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As advocates for health equity—when everyone has a just opportunity to live their highest health potential—we need to stop talking about eliminating health inequities. Not because unjust differences in health across groups don’t matter or because we don’t need to transform systems to produce equitable outcomes for all. Rather, framing our focus on reducing differences in health obscures the reality that inequities affect us all. Furthermore, the language of “eliminating inequities” centers Whiteness, is mathematically ambiguous, and emphasizes individual-level solutions.
In this article, I explore these issues and propose an alternative that is more aligned with what equity and justice truly mean.
The phrase “eliminating health inequities” is inconsistent with conceptual and embodied realities of racism. According to American Public Health Association past-president Camara Jones, MD, MPH, PhD, “Racism is a system of structuring opportunity and assigning value based on the social interpretation of how one looks (which is what we call ‘race’), that unfairly disadvantages some individuals and communities, unfairly advantages other individuals and communities, and saps the strength of the whole society through the waste of human resources.” The notion that racism “saps the strength of the whole society through the waste of human resources” means that not even the most advantaged groups in society are able to live up to their full potential within racist and oppressive systems. We are all harmed by structural racism.
As one concrete example, economist Lisa Cook, PhD, documented how racism stifled innovation in patents in the US: Between 1870 and 1940, she estimates that society was deprived of 1,100 inventions from Black Americans that were never filed due to mass violence. And I’d argue that’s woefully underestimated. Imagine all the innovation that has been lost to us all due to racism. Why invent if you know that your intellectual property will not be protected? And how will you have the time or energy to “innovate” if you are trapped in survival mode? That’s lost wealth (and health) to Black Americans and to all of us.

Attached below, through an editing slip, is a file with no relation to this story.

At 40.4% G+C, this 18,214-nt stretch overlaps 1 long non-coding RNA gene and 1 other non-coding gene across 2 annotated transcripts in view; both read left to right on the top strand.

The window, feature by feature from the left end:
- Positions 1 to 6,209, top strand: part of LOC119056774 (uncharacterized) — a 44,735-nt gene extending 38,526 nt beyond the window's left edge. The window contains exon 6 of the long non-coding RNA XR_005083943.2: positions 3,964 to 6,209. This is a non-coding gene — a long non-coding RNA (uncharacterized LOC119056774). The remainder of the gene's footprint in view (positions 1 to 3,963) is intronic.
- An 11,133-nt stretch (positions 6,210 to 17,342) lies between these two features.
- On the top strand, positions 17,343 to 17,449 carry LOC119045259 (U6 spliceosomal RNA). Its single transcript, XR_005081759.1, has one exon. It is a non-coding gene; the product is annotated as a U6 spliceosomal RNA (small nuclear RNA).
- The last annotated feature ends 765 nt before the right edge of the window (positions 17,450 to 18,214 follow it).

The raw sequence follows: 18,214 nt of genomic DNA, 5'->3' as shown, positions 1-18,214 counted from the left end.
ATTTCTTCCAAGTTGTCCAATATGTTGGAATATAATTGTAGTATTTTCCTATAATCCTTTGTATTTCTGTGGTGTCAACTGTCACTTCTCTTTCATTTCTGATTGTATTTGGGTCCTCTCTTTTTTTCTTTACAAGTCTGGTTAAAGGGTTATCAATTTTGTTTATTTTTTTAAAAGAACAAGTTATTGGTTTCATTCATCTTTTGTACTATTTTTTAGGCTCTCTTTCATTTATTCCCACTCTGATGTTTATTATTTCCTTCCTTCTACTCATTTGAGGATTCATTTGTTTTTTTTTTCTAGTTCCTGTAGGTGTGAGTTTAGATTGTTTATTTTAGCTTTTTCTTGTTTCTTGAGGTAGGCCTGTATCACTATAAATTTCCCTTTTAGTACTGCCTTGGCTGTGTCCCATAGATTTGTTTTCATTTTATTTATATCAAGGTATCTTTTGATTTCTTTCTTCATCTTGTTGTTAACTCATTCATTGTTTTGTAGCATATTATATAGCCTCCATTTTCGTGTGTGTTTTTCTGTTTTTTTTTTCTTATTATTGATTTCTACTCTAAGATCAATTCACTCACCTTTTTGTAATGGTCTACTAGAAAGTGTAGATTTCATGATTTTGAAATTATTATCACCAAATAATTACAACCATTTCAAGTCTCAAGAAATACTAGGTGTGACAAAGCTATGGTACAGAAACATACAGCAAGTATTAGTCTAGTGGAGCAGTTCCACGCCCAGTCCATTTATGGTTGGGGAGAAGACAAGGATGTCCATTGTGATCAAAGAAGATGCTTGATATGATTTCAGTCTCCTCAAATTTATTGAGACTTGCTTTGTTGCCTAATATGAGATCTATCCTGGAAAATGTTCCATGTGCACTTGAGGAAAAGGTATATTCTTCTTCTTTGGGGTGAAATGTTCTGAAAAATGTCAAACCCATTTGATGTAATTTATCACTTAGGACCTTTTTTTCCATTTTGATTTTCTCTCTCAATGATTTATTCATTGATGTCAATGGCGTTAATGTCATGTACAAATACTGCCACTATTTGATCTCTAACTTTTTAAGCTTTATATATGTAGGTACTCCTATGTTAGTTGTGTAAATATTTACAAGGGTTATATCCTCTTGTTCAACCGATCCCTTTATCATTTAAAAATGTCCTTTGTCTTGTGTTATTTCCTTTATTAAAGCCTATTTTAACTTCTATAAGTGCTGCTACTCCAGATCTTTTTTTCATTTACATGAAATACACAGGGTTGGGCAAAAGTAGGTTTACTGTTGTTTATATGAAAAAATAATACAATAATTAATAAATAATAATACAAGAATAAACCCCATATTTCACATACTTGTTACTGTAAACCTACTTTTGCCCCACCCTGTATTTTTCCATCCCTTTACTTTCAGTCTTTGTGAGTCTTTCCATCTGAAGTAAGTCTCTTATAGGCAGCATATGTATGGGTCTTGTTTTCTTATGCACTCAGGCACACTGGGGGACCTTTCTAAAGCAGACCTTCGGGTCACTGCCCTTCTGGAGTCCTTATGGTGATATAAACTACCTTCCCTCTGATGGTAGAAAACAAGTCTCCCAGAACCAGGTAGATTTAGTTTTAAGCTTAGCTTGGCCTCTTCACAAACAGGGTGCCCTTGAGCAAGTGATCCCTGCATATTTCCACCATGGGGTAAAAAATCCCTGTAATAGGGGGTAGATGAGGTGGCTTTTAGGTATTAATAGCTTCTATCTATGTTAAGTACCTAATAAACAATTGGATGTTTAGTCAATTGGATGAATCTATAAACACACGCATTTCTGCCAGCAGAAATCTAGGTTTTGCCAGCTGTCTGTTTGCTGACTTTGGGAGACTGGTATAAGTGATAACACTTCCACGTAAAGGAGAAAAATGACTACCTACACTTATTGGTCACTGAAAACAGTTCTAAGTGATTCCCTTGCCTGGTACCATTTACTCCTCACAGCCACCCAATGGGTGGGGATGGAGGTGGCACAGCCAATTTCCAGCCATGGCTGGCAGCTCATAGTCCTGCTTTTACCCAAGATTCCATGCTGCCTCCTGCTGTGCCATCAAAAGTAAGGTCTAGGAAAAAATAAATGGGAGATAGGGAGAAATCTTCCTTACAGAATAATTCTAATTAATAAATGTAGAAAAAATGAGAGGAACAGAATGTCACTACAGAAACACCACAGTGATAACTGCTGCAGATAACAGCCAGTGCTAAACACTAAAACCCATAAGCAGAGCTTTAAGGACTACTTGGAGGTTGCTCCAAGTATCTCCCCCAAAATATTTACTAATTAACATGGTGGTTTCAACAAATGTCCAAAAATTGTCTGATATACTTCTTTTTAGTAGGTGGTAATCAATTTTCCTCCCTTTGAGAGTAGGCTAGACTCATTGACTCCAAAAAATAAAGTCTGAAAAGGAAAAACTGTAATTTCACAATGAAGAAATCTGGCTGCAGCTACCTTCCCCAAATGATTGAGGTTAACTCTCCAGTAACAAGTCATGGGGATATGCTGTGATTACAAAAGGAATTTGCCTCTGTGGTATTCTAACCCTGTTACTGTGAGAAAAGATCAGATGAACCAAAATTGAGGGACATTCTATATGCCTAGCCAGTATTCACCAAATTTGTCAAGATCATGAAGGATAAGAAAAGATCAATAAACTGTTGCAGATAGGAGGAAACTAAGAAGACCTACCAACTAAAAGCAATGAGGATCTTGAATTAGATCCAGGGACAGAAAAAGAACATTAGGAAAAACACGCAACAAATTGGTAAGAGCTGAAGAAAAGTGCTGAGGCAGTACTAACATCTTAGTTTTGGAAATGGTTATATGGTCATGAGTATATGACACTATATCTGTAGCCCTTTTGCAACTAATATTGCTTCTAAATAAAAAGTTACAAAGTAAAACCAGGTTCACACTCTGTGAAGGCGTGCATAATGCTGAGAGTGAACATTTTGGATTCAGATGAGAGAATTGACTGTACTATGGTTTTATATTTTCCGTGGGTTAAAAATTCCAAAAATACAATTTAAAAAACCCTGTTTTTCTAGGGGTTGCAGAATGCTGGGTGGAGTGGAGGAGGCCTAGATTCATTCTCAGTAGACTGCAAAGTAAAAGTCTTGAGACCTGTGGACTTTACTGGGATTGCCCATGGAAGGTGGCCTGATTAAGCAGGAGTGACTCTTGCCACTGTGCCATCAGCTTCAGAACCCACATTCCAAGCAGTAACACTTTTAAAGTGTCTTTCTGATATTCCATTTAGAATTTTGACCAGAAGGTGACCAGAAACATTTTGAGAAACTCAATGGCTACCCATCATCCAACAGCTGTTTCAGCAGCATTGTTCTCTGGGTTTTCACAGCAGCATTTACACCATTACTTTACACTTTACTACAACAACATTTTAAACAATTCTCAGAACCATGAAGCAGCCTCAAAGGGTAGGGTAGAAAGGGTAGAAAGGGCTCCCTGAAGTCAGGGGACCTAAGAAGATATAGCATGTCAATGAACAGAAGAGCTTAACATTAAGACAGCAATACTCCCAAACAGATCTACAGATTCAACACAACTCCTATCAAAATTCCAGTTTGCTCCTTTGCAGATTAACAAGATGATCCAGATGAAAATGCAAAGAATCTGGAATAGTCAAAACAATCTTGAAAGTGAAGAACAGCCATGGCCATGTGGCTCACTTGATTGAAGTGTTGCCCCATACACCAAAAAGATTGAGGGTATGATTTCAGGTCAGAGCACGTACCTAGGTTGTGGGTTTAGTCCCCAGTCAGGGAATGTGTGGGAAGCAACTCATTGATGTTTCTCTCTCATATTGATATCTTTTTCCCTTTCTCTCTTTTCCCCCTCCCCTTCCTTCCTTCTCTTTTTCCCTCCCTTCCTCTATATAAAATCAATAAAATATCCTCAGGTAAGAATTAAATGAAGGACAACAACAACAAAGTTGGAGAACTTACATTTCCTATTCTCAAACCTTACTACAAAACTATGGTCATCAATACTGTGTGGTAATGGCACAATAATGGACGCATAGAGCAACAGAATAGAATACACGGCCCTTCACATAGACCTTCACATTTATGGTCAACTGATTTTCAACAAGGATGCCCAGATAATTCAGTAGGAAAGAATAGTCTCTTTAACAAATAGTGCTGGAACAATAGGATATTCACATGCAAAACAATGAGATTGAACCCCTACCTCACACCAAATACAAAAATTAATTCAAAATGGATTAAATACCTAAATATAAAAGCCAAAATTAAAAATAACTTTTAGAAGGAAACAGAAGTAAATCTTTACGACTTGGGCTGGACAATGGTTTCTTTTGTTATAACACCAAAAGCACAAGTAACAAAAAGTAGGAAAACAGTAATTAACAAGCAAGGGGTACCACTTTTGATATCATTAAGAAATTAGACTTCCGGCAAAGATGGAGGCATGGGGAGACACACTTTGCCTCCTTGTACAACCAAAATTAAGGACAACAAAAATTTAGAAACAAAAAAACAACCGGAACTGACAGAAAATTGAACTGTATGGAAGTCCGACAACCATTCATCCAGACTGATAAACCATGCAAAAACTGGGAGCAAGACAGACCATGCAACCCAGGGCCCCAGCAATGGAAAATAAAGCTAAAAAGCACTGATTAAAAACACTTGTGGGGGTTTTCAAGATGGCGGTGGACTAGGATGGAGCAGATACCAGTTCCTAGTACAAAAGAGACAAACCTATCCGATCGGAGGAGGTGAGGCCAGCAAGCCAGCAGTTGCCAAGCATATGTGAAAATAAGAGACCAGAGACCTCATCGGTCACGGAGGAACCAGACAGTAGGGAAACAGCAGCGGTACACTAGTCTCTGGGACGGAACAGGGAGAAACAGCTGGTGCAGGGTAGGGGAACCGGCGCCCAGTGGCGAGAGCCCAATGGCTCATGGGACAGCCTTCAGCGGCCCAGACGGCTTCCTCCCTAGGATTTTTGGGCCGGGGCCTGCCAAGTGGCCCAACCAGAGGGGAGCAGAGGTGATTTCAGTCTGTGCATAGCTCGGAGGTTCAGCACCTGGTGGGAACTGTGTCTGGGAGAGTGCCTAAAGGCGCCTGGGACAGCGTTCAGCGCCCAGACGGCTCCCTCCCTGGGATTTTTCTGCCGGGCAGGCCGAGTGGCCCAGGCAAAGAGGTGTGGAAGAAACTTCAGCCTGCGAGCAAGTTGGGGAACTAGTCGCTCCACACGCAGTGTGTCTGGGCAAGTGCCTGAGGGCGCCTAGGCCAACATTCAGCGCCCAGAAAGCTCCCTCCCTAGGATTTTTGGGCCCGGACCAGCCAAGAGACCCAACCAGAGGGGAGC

Public policy expert Heather McGhee’s book, The Sum of Us: What Racism Costs Everyone and How We Can Prosper Together, shares additional examples of how racism costs everyone, from the loss of public goods such as community pools to increased anxiety and poorer mental health. “Racism is bad for white people, too,” McGhee says simply.
Racial inequality also costs everyone economically. The National Equity Atlas calculates how much money is lost due to racial inequities in income by location in the United States. For example, when racial equity is realized in the Asheville, North Carolina, area where I live, the region would reap nearly $1 billion dollars in economic productivity that is currently lost due to racial inequity—without anyone losing economic or social status.
The language of eliminating inequities also centers Whiteness. When we are focused on closing gaps in health outcomes, we really mean: How can we bring “other” groups to the White (or cisgender, middle-class, not disabled, and so on) standard? Reducing differences between groups implicitly involves “lifting” all groups to the White standard. And centering Whiteness goes against critical race theory, which posits that we need to shift our starting point from the majority group’s perspective, which is the usual approach, to that of marginalized groups. We need to center the margins.
This shows up concretely in goals for community health priorities. One community’s health outcomes shouldn’t always be yoked to another group’s outcomes through disparity ratios. We can name health inequities without tethering our health priorities to a White standard.
Furthermore, we need to stop talking about eliminating health inequities because the concept is mathematically ambiguous. To eliminate a difference between two values, either the lower number rises to meet the higher number, or the higher number drops to meet the lower number. Take the example of the Black-White infant mortality gap where I live in Buncombe County, North Carolina. Through efforts including the amazing work of the community-based doulas of Sistas Caring 4 Sistas, the infant mortality ratio between racial groups has declined in recent years from 3.1 times greater for Black birthing people relative to White birthing people, to 2.2 times greater. However, this infant mortality inequity is closing largely because the rate is improving among Black communities but also because infant mortality is getting a little worse among White communities. We are thrilled that the infant mortality rate is falling for Black birthing families, and we obviously don’t want White babies dying more. Closing inequities doesn’t (necessarily) mean that all groups are healthier.